jude hill spirit cloth

To Love cloth

To Mend,

just that.

On this summer's day.

This, the wedding quilt from here.  Washed and now being strengthened  for the next leg of the journey.   Thought I might just put it here, to share the feeling that care brings.

I put an x on the patch mark the spot and hold it. It goes all the way through to the other side.  A kind of quilting then.  Split backstitch.

Up next:

I love how cloth wears, reminding us to keep at it.




  1. how fine your quilting stitches are … and how sure your touch as you coax a bit of cloth into its new home …

    I have a couple of quilts that are calling for this kind of gentle mending …

  2. There is something so soothing about watching you mend your old quilt. I am amused by the contrast of that quilt with the kinds of things you make now, but I also love its beautiful juxtapositions of color and pattern. You have clearly always had an instinct for that. Using the naturally dyed square amidst the more commercial fabrics does make it better, and pulls the quilt ahead into the future with you and the relationship it celebrates.

  3. deb

    It’s interesting how some fabrics just seem to evaporate. No evidence of wear and tear. Just a space where it was before it floated away.

  4. Marti

    Your words in the video, “transform old cloth…bring it into the future” stuck such a cord with me because last night, I did just that: When we lived in TN, my grand kids were born in CA so I flew to be with them for their first two months of life. (Twins) When I got back to TN, I thought about the land, viewed from a plane, flying all the way to CA, the colors, the shapes of the various states and so I created a naturally dyed cloth, depicting my interpretation of the land and my wanting to be with my little grand kids.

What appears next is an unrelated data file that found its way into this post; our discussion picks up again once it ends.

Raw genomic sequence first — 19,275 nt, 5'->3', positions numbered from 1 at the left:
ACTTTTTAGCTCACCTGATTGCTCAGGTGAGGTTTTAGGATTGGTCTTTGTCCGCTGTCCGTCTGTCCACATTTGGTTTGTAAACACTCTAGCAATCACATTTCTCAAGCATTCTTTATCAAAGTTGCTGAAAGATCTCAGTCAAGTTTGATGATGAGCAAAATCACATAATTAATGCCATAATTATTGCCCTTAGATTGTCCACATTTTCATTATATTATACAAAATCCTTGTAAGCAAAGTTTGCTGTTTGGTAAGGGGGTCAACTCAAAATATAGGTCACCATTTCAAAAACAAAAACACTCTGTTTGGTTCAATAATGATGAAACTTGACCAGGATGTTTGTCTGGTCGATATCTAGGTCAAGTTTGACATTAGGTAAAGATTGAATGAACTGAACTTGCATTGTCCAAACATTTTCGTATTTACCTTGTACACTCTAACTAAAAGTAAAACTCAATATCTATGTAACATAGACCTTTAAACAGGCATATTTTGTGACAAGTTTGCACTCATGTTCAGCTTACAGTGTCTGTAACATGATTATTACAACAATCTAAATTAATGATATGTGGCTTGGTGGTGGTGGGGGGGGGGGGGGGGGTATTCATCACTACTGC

Last night, I saw fading, some small holes, loose stitches and I started to think about mending this cloth but instead, I took it apart..I am a sentimental woman but still, I saw no need to keep this cloth for I have made the trip to CA many times, prior to Covid and my grand babies are now 13 yrs old.
    Deconstructing this cloth, I had a lot of wonderful pieces of walnut, acorn and crab apple bark markings and even some turquoise from experiments with copper pots; also some rusty bits. When I went to cut into the cloth that held a turquoise thread stitched spiral, I slipped and cut it in half and saw, one of the trickster gods, Kokopelli in a rough form…that led to my creating a small cloth, with these bits and when I was done pinning the pieces, I found that I had created the landscape of where I live now, New Mexico…”transforming an old cloth and bringing it into the future…”

  5. Ksozgirl

    My sweet momma taught me to touch and listen to cloth. I can only imagine the worn softness of this piece.. like my (old) skin. A journal of sports. Of the journey.

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